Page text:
‘The Middle East situation in particular should be alarming enough for all countries to recognize that the restriction of the IPA’s abilities to curtail the spread of these programs, endangers us all,’ Lydia Thirl, IPA Director for Non-Proliferation of Hazardous Machines, said during a media briefing in Hong Kong last night.
With more than half of the member countries having to reallocate their budgets to eco-protection costs, the IPA has been unsuccessful in limiting proliferation of dangerous schematics. It estimates it requires 10 times its current funding to be able to reduce proliferation on the internet and other standalone networks.
With three outbreaks of ‘annihilator’ robots in as many days, the IPA admitts many countries were failing to implement the International Fabrication Security Protocols, ratified in 2068. Thirl said, ‘The protocols require countries to control the supply of core parts in home engineering equipment, track all exchanges of schematic models and report all attempts to manufacture a Hazardous Machine.’
However well the mainstream-net is being controlled, files are being passed hand to hand and more groups than ever are replicating these machines. ‘The IPA does not have the capacity to stop the spread. We need to be on the ground connecting to subnets, and that will require military support. If we can’t stop these outbreaks, I fear how fast the situation will spiral out of control. ’
Many countries claim they don’t have the resources to dedicate to the expensive defense measues, when so much of their GDP is committed to food security and land protection. Many countries are reliant on the growth of micro-manufacturing and servitors — which are the enablers of mass killbot outbreaks – and cannot risk construction projects being hampered by increased oversight and regulation.
There are areas of the world we can’t reach. Even if we can prevent the spread of these machines in our own countries, we will soon be targeted by those from other jurisdictions. A tipping point will come and then it will be too late.’
Thirl ended the media conference by stressing the need to look beyond proliferation reduction to suppression.
‘I fear the only adequate response will be to fight fire with fire. We cannot hope to stop these machines if infestation cannot be managed.’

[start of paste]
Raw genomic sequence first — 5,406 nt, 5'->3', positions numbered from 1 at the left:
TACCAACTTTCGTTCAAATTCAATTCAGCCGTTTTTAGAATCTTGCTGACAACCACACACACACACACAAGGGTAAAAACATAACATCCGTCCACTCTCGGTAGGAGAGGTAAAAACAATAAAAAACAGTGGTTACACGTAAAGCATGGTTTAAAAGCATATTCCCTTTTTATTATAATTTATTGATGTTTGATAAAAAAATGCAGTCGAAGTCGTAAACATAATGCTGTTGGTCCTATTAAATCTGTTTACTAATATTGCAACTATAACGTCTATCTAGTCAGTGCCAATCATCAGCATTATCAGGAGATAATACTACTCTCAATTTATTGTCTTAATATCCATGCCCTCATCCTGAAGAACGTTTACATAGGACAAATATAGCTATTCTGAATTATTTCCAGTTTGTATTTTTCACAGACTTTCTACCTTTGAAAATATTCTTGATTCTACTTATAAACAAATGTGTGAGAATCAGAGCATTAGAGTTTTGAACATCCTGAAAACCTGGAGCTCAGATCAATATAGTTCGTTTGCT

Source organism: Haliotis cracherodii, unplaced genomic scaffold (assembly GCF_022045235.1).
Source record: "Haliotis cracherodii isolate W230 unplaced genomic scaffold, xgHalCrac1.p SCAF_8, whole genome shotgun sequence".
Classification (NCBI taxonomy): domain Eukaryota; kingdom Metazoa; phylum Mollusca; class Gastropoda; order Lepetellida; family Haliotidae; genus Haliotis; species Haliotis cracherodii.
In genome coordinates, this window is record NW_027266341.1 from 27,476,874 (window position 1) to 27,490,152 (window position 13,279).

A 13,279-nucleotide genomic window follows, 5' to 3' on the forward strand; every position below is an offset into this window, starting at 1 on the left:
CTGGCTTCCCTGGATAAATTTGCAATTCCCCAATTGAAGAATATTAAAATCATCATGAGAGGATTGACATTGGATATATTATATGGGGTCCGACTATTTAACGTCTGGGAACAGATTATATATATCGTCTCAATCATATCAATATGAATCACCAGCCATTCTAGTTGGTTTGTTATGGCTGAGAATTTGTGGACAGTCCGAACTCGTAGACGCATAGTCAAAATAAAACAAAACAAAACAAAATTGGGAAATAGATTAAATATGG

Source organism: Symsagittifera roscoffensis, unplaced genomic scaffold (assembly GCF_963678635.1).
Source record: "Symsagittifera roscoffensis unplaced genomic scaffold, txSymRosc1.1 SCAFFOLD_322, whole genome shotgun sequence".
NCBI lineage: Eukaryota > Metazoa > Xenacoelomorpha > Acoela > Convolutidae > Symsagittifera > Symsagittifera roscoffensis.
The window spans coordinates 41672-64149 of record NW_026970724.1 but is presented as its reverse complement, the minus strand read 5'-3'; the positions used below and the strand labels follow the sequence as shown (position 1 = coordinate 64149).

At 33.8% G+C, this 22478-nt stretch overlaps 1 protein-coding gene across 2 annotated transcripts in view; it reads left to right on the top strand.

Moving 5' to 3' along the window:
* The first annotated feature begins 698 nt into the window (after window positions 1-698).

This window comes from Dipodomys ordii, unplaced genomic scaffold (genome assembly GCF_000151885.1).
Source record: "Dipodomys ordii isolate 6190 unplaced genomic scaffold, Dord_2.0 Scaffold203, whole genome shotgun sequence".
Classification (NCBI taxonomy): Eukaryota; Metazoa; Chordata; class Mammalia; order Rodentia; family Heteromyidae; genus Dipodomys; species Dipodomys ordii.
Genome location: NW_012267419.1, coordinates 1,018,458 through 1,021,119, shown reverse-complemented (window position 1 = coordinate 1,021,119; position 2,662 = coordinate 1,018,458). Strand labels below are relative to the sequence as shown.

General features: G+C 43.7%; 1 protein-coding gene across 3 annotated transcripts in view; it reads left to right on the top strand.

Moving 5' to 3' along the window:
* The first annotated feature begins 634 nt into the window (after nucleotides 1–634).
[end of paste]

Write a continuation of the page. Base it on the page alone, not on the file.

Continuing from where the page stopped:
The full speech can be viewed here, and the transcript here.
Tom flicked the article to read later; wiped, flushed and washed his hands in the sink/drier and went back to the main room to begin work.
He plonked himself down an inflated grey armchair and swapped his visor for a large pair of goggles and headphones. At first he saw a screen saver of effervescent bubbles in golden liquid. A quick shake of his head and the bubbles popped to reveal his home screen.
His Queue window opened and his assistant, Jove — the stock cartoon bird being all he could afford — fluttered. into his view.
Jove! I remember you.
‘Morning, Jove, what’s up first?’
‘Good morning, Tom. I have three jobs you can book. Two cleaning rosters and one quality check.’
‘Let me guess, a couple anon streets and Nerve Robotics?’
‘You have guessed correctly. Would you like me to lock them in?’
‘May as well. Let’s do the cleaning shifts simultaneous and Nerve after breakfast.’ Tom calculated in his head. ‘Where does that put me?’
‘By the end of the day you will be sixty above the Basic.’
‘Is that all? I can’t get a can of beans for that.’
‘You can trade your credits for five cans of beans at today’s exchange,’ Jove corrected.
‘It was just an expression, Jove.’ Tom sighed.Anything he could do, bots could do better . . . faster, cheaper, without rest or complaint.
I feel like I have lived all this before. Is this a memory or is every day the same as the one before?
Cricket Australia dissolved